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Rocks are People, and Boats are Family

by Langdon on April 3, 2011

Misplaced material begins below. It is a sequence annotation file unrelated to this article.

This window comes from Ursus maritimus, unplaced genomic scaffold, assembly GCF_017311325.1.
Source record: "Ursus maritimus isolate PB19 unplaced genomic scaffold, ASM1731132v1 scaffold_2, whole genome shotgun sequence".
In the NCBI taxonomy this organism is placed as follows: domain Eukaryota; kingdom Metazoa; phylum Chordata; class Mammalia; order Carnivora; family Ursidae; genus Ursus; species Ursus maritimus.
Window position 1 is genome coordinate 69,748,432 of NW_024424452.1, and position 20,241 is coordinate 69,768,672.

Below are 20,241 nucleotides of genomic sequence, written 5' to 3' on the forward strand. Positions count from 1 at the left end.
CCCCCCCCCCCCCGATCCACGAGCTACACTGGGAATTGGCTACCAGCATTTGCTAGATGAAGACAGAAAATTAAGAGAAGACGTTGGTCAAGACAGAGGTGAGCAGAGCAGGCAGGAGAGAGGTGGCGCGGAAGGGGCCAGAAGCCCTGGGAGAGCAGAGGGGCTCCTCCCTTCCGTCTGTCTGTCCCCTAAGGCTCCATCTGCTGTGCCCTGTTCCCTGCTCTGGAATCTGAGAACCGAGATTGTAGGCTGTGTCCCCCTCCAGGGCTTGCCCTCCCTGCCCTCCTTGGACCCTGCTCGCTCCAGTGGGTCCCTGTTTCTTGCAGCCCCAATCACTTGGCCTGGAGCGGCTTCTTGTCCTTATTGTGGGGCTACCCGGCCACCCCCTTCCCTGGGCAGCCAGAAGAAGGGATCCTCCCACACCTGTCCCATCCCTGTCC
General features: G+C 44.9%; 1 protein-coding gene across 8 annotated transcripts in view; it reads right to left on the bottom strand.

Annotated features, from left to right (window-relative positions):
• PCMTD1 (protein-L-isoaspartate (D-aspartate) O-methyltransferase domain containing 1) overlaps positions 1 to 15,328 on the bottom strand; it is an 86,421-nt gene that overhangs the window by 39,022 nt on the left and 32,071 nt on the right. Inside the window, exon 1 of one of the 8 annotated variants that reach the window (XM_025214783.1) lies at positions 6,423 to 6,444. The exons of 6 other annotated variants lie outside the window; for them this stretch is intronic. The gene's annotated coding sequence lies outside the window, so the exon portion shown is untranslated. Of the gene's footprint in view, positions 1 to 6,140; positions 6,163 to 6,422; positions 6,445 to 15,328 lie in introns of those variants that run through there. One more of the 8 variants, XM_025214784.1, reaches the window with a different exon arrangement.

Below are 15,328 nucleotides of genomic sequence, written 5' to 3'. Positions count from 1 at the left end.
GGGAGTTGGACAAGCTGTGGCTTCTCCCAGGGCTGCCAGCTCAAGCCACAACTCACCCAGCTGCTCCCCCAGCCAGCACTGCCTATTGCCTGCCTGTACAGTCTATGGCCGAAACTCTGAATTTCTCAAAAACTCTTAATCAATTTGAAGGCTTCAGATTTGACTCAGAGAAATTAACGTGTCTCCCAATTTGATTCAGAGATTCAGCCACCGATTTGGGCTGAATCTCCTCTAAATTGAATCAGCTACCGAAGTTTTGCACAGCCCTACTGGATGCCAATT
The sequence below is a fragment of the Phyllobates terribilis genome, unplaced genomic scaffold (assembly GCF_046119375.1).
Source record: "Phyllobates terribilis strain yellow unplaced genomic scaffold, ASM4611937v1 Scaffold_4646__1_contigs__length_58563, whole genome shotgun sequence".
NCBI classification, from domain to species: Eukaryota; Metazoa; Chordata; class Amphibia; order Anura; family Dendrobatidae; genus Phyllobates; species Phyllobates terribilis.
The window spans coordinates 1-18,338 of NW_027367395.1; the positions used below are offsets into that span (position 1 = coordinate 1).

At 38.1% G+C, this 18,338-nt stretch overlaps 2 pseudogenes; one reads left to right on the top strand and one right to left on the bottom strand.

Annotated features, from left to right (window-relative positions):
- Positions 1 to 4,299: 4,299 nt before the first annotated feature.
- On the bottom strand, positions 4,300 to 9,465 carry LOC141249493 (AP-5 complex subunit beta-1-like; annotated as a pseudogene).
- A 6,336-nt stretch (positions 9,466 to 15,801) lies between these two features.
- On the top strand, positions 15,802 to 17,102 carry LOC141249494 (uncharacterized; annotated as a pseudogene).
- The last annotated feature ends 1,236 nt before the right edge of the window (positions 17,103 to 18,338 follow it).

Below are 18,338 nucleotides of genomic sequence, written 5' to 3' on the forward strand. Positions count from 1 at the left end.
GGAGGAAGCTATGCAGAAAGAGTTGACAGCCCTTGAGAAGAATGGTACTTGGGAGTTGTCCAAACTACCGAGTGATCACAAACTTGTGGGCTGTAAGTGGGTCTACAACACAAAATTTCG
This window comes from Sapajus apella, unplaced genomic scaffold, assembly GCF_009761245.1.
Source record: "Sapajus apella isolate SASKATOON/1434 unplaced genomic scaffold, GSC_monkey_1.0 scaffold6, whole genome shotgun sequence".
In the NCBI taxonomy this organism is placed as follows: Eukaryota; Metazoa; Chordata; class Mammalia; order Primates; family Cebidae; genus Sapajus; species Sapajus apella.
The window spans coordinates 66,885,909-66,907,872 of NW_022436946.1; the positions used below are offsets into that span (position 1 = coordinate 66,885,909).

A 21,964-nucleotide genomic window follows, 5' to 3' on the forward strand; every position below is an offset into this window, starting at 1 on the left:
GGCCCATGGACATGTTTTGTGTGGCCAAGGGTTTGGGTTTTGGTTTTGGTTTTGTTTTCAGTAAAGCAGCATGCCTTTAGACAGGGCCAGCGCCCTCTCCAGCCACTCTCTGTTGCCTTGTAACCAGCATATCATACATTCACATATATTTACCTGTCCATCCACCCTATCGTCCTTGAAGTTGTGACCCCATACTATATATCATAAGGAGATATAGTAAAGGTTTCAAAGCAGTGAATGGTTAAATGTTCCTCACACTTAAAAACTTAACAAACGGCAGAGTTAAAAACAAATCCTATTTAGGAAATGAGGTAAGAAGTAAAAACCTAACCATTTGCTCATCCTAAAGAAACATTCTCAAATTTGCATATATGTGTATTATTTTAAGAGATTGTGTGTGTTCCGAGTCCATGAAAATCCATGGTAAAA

I just read about this Japanese fisherman who, at the discovery that the tsunami was bearing down on his small island, decided to flee the island in an effort to save his boat.  He knew that the tsunami would destroy every boat on the island, and that his community's only chance of escaping isolation when he waters receded was to save his boat while the rest of the village fled to the hills. That meant steering his ship directly through the wave itself. What touched me the most about the story is not his awesome selflessness and courage, but the fact that he bid farewell to the other boats in his little fleet as he departed, and apologized to them that he couldn't save them all.  I'm struck by what a Japanese quality this is. My favorite places in Japan are the Shinto shrines, usually built to honor natural features- A great tree, or a rock, or a beautiful view is often adorned with a Shinto honorary braid, or a little shrine built nearby.  Ostensibly, these artifacts are intended to honor the Kami, or spirit or essence, that dwells within these natural forms.  Another way of seeing the practice however, is that by honoring these forms, we're personifying them. I think we all feel a little self-conscious when we're caught naming our cars, or talking to our computers when they're acting flakey.  It's easy to dismiss the habit as juvenile, or simply a cute idiosyncracy.  But I think that projected personification is what we all do, every moment of our lives, and is a key element in cognition itself. There's a basic function of the human mind that imagines what another mind is thinking.  In children less than three years old, however it doesn't seem to function very well. Beyond that, though, a child can simulate another person mentally, and make predictions about their thoughts and behavior. I think it can be argued that at a certain age we are suddenly able to 'imbue' another person with 'personhood.' In fact, there's a specific region of the brain that activates during this imbuing, which can produce effects similar to reports of alien contact when artificially stimulated with magnetism.  So what we do every time we meet a person, imagine what our spouse is really saying, negotiate with our pets, or pat our car on the dashboard for once again not getting us killed, is projecting personhood upon it. I'd therefore argue that what this Japanese fisherman did with his boats is not simply touching, but the most obvious thing he could have done.  If our minds are truly islands of consciousness encapsulated within opaque skulls with only a few electrical signals to keep it company, then projecting personhood is a very personal, fundamentally subjective process.  I think there's no difference between projecting personhood upon another human and projecting it on a cat, or a tree, or a boat. I think all matter is alive and conscious.  I think a rock occupies a rung on the same seamless spectrum of consciousness that we as humans enjoy the tip of.  It makes perfect sense to me that under certain conditions, it would serve us to extend our umbrella of personhood to a rock, or a boat, making them in a real sense, people.  It's part of how we make sense of the world, and I think a key to understanding the mystical experience of subjective universal consciousness. If I'm going to imbue personhood to my family, friends, pets, or editor, there's no reason to stop there, other than mere convention.  Isn't that right, Mr. Toenail Clipper?

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